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Famous for his off-kilter drawings, the artist is now appealing for used tennis balls, building useless clocks – and pulping The Da Vinci Code. He tells us why
The artists have responded to the pandemic with comic, haunting works showing themselves being buffeted around a chaotic London. They talk about lines of coffins, illegal raves and ‘shameful’ statue-toppling.
On 26 October 1969, the Observer Magazine attempted to get to grips with the burgeoning computer revolution (‘Computer Takeover’).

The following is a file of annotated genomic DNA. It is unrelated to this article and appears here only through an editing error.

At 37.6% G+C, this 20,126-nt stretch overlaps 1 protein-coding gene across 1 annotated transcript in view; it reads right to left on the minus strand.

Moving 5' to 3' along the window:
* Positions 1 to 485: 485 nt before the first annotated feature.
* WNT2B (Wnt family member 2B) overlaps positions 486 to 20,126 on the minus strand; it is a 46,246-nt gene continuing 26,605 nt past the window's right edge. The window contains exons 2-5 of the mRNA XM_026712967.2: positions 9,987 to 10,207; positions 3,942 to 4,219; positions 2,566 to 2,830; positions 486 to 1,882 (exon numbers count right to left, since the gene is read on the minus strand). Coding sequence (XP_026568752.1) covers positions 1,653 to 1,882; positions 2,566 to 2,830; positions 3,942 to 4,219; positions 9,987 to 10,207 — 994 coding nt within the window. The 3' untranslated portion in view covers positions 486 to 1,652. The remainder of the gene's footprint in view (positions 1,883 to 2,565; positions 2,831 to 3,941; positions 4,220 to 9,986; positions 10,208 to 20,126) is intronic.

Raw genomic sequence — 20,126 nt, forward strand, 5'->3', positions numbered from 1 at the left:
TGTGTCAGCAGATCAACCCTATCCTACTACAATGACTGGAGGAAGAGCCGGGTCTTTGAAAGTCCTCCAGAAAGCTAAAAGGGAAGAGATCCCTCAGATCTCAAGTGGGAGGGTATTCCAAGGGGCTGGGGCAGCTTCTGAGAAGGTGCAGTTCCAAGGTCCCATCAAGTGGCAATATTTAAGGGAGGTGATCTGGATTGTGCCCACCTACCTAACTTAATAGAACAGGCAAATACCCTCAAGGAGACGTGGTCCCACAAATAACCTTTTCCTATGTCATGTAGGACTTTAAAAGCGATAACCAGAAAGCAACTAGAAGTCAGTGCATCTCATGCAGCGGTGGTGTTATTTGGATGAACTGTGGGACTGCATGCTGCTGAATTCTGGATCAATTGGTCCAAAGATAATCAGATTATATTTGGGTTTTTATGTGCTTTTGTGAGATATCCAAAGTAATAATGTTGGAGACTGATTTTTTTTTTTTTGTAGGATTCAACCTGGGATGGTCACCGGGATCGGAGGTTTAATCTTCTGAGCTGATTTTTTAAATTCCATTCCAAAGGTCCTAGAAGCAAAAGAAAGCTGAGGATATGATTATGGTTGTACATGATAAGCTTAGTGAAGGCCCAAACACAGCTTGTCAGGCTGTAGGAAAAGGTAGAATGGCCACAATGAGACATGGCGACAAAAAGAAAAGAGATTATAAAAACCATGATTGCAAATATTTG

‘What then is a computer?’ asked John Davy. ‘It has been well described as an obedient, very moronic clerk with an exceptionally good memory.’ Well, we’ve all met one of those
An academic tells us that we will need the warmth and familiarity of reality TV to set us right post-virus. What we really need is Grayson Perry. His talent is not just good art, but the ability on his TV show, Grayson’s Art Club, to disable the “histrionic TV personality” genes of celebrity guests and make them be natural, as well as arty. Grayson and his wife, Philippa, bring warmth and inspiration. More will be needed after coronavirus.
With public art collections closed we are bringing the art to you, exploring highlights and hidden gems from across the country in partnership with Art UK. Today’s pick: Guildford’s De Morgan Collection’s Lux in Tenebris.